Nicci Garner
4 minute read
1 Apr 2017
6:41 am

Delpech and Al Sahem are tipped to win SA Classic

Nicci Garner

His mount is favourite for the big race, but riding short-priced horses holds no fears for 'Bonji'.

Say “bonjour” to Seychelles-born, two-time SA champion Anthony Delpech, who will have the hopes and dreams of many on his shoulders when he climbs aboard Al Sahem in the SA Classic at Turffontein Saturday afternoon.

His mount is favourite for the big race, but riding short-priced horses holds no fears for “Bonji”, a nickname he got from his fellow apprentices way back in the mid ’80s because of his “terrible” French accent. He is ice-cool under pressure and his mounts usually respond by relaxing into their races, running their hearts out for the best possible result.

Inexperienced Al Sahem is a handful going to the start, which even Delpech’s way with horses did not quell in the moments before the Gauteng Guineas a month ago, but the jockey hopes he will behave better with a companion today. “It’ll make a huge difference,” said Delpech, who got Al Sahem to the line just two strides too late in the Gauteng Guineas.

He said he wouldn’t be leaving it so late this time, but he is worried about Al Sahem’s rival, Heavenly Blue. “I think it’s a two-horse race,” he said.

Durban-based Delpech, who turned 48 on February 10, has lived and breathed horseracing since his early days as an apprentice 33 years ago when he realised riding horses at about 50km/h could become a career, not just a way to duck out of school.

“When I first came to South Africa, aged 13 and in Standard 6, I struggled at school because my English was bad. I was looking for a sport, any sport, to get me out. I was tiny in those days and my teachers teased me, saying I should become a jockey. I went home and told my dad that was what I’d like to do.”

The rest is history. He joined up in the same year as other SA champions Anton Marcus, Mark Khan, Frikkie Vermaak and Marthinus Mienie. In further testament to their teachers – and their almost otherworldly understanding of raceriding – Delpech and Marcus are still competitive sportsmen late into their 40s.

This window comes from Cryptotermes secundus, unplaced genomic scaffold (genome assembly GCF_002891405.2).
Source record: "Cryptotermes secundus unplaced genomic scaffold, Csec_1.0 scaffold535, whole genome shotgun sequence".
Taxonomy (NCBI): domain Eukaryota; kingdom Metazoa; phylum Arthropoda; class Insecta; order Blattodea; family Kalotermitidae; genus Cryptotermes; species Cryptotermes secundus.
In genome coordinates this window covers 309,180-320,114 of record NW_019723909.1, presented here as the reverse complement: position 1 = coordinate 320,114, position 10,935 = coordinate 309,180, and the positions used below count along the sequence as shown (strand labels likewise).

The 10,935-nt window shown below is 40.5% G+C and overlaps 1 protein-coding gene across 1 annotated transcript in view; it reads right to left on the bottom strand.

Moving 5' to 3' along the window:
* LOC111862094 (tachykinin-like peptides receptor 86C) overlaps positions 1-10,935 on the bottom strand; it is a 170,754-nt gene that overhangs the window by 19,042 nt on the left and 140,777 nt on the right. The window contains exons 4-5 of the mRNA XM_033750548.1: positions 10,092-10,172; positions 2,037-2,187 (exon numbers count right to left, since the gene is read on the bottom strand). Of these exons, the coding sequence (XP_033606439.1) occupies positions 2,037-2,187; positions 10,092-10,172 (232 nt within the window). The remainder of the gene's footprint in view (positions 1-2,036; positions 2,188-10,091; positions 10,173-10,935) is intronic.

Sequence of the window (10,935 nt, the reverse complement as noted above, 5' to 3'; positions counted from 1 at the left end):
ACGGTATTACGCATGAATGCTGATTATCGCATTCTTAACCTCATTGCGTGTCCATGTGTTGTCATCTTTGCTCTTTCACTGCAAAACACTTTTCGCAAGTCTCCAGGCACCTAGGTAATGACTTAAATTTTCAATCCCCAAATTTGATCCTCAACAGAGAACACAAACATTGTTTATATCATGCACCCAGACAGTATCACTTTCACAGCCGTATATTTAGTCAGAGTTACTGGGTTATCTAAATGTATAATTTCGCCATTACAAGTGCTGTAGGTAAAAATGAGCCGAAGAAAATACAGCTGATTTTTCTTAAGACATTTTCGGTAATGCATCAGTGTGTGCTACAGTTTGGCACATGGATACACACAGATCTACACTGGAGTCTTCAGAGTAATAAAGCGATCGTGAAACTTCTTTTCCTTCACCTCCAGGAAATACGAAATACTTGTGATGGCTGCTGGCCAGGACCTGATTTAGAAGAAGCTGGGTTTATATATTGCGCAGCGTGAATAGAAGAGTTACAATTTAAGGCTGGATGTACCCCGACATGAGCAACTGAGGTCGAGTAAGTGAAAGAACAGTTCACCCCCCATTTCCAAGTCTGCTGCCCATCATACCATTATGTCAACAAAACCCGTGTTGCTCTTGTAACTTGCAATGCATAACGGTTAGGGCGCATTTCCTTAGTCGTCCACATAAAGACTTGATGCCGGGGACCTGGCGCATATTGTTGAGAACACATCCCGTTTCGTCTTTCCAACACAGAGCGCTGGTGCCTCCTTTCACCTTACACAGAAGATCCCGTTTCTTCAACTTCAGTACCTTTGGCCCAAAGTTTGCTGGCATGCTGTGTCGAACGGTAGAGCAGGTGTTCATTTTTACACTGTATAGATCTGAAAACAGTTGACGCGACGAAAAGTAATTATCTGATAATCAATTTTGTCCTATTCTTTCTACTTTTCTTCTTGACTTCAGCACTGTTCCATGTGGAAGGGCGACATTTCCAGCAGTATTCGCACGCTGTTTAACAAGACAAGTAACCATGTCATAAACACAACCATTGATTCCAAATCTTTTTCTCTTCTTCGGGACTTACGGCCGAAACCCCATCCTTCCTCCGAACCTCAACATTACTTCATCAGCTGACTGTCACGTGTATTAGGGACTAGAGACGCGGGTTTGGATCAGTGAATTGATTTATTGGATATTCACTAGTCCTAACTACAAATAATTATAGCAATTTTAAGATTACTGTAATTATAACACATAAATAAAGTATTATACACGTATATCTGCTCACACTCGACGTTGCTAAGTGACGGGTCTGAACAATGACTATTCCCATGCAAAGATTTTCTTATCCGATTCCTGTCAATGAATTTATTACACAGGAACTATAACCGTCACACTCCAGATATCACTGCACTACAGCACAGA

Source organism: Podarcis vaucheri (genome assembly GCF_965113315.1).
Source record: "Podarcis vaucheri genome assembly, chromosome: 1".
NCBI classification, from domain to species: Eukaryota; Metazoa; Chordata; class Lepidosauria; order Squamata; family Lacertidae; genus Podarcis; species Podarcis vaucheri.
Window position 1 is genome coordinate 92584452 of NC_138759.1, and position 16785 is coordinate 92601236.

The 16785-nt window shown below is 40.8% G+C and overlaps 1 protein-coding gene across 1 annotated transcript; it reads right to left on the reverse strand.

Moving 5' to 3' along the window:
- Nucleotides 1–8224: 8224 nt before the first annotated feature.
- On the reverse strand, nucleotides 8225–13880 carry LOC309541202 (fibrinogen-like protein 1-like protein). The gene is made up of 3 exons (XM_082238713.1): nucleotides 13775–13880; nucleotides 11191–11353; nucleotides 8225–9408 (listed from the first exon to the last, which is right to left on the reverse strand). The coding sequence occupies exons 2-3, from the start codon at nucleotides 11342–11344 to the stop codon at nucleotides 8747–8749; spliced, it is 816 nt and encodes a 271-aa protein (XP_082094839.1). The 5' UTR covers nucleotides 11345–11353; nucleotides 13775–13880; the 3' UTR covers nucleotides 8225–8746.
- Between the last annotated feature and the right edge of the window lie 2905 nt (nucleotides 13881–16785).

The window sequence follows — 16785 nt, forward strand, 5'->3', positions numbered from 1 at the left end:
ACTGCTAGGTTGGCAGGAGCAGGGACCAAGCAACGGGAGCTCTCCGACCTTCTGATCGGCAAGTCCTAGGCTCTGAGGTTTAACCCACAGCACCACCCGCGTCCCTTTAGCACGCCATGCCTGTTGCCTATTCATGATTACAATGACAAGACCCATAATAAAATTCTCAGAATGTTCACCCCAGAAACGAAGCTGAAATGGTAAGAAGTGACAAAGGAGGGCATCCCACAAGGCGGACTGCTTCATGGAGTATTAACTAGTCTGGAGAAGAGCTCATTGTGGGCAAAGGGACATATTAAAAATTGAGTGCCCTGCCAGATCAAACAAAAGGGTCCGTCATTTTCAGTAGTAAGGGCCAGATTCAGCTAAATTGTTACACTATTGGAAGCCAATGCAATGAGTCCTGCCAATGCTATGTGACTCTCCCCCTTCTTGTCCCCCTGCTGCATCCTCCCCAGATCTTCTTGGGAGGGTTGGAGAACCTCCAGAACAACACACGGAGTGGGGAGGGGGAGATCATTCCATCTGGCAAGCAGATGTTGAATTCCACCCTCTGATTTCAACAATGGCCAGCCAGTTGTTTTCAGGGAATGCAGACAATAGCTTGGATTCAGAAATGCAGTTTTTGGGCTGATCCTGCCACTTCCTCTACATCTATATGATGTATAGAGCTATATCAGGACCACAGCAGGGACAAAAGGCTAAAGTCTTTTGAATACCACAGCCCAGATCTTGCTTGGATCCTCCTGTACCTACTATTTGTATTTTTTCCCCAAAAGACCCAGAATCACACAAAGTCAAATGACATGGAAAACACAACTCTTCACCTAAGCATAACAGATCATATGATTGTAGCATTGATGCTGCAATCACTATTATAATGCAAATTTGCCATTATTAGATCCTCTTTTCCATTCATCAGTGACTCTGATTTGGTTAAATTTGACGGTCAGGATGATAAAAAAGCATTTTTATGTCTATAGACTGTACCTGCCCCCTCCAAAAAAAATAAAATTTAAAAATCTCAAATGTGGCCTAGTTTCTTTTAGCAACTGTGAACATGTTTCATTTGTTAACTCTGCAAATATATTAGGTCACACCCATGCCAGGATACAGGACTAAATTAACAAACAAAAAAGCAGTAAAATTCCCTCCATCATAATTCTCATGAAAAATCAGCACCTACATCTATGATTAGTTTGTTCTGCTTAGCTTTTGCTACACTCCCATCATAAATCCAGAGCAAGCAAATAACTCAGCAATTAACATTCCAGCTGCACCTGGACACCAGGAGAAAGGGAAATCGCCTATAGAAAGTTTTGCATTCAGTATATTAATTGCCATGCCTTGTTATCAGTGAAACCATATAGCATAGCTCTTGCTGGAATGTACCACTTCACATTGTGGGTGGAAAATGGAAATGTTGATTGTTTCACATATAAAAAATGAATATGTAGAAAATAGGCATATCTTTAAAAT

Delpech’s first win was when he beat Michael “Muis” Roberts in a tight finish. Some believe Roberts, a former UK champion jockey, is still the best-ever produced in South Africa, but Delpech pipped him to the post on Thrasher.

“Michael thought he’d won so I went into the No 2 box. I was already back in the jockeys’ room when the judges called the result. No photo, but I’ll always remember beating Muis to win my first race,” he chuckled.

He’s not looked back since and has travelled extensively with his family – wife Candice and children Damon, 19, Chelsea, 16, and Brooklyn, eight. They lived in Hong Kong for five years and then in Singapore for two, spent two seasons in Dubai and had several short stints in Mauritius.

He’s also one of the few South Africans to have ridden in Japan.

He has 2 910 wins on record in South Africa, including four Durban Julys, and holds the record for the number of wins in an SA season – 334 in 1998/99. “I’ve also had more than 100 wins in Hong Kong, 20-odd in Mauritius and about 30 in Dubai,” he said.

Top horses he has been associated with include Hong Kong superstar Vengeance of Rain and Igugu. An athlete’s peak is generally short, but Delpech still ranks as one of the best in the country. That’s because of his passion for the game. “I love what I do,” he said. “And I’ll do it till the day I feel I’m not competitive enough for a top position.”

Nearly all his spare time is spent studying horseracing: his favourite TV channel is Tellytrack and his read of choice is Computaform, though he says he’s “the worst tipster”. “I’m terrible, stuck to the TV, but I love to keep on learning and learning,” he said.

But what can a veteran learn from watching less-experienced riders? “You never stop learning,” he said. “I like to watch the international races, people such as (Brazilian-born Singapore and Hong Kong champion) Joao Moreira, who I believe is the greatest jockey in the world right now. Not his riding style, but the decisions he makes. I can see them clearly. Sometimes I say I’d never make that decision, probably because of all the criticism if I got beat. But he can afford it. He’s so good that even if he loses a race, it’s not the end of the world.”

When he needs a complete break, Delpech plays golf. And he loves a night socialising over a well-cooked steak. Perhaps he’ll have cause to celebrate with a big one tonight?

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